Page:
Are you curious about the world we live in? Looking for inspiration and a fresh perspective on the world of forestry? Meet Walter Yan, a MSc student at UBC Forestry, who is using his love of asking questions to explore the secrets of the forest ecosystem. In this interview, Walter shares his educational background, current research, and favorite experiences at UBC Forestry. He also offers valuable advice to students interested in pursuing a career in forestry. Don’t miss this opportunity to learn from Walter’s insights and experiences. Read on for the full interview below!
“My name is Walter Yan and I am an MSc student working with professor Gregory Paradis and professor Qingshi Tu in the FRESH lab and SBR group in the Faculty of Forestry. I love asking different kinds of questions about this magical, lovely and charming world, and I really enjoy finding answers to them. I am also passionate about learning interesting and new topics to challenge and improve myself! These are two of the main reasons I am drawn to research, and I plan to continue working hard in academia as a result. So, currently I am also pursuing a Ph.D. position in the world’s top research labs or groups as well. Outside my research, I enjoy sports, such as powerlifting, bodybuilding and basketball. I also have a lifelong passion for reading and writing poems and prose in Chinese, with the hope that I can publish some of them and be a part-time writer one day.”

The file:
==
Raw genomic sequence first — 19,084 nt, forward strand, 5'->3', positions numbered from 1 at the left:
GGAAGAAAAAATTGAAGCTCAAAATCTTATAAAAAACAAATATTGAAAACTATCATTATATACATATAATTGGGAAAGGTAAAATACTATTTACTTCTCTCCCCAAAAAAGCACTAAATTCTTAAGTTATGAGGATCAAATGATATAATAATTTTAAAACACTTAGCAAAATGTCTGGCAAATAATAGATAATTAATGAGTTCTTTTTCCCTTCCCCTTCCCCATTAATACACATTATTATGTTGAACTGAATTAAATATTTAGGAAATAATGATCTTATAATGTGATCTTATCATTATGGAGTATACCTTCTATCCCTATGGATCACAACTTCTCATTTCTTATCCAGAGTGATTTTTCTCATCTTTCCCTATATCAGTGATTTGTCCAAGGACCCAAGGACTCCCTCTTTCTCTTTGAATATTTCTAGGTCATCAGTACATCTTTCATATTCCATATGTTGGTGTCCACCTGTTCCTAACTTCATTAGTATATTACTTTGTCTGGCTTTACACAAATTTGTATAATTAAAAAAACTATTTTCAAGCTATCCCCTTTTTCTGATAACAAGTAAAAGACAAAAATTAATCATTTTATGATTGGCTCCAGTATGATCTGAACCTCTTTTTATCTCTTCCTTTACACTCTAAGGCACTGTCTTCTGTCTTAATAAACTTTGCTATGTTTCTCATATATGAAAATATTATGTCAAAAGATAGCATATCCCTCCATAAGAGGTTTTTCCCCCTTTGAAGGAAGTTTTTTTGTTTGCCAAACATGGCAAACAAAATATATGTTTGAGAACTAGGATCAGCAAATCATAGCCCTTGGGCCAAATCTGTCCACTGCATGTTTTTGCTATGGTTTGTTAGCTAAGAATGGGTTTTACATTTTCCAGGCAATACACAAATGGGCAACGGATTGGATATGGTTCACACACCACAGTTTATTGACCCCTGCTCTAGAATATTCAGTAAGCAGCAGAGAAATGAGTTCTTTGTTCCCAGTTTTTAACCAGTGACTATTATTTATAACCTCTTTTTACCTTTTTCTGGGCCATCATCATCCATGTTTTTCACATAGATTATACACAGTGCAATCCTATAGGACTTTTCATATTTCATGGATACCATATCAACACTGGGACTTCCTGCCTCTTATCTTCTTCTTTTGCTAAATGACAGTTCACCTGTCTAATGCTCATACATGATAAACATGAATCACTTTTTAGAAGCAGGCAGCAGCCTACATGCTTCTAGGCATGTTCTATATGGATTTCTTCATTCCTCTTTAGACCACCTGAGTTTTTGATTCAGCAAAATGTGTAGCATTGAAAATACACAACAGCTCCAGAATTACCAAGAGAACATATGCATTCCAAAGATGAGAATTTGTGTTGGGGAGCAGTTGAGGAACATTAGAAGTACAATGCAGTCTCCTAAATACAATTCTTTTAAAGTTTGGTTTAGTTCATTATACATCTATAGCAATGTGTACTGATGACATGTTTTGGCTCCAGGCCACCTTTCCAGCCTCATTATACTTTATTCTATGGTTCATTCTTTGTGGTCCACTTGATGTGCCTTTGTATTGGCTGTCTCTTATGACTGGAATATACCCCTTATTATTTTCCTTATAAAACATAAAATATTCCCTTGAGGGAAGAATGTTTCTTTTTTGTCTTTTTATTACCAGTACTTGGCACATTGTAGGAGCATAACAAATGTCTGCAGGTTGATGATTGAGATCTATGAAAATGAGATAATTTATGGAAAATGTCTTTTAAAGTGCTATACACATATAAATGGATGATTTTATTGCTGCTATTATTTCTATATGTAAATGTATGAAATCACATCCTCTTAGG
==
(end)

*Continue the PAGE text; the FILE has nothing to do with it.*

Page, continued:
Can you tell us about your educational background and how you first became interested in Forestry?
“Last year, I got my first Bachelor of Science in Forestry here at UBC, and my second Bachelor of Science in Ecology Degree from the Fujian Agriculture and Forestry University. During my study over the past four years, I learned a lot about forest ecology and forest resources management. These programs helped me to better understand the forest, the biggest terrestrial ecosystem in the world, and how we can co-exist with it. This fascinating and complex ecosystem is what drove me to pursue an MSc program – to delve deeper into its secrets. Until now, this program has helped me gain a deep understanding of the global climate change emergency and how important the role forest sector plays in climate change mitigation as a critical nature-based solution.
I still remember my spring field trip to the Malcom Knapp Research Forest. I was walking in the forest after the heavy rain. The air was so fresh, the birds just started singing, and the cool breeze was hugging me softly. I saw the sunshine fall from the sky and down to the moist ground covered with ferns and moss. The light was surrounded by trees – those ancient giants who have been standing quietly there for hundreds of years. This was the first time I fell in love with forestry.”
Can you give us an overview of the research that you are currently working on? Where do you hope to see this work in the next few years? What are some of your favorite things you’ve learned from your research so far?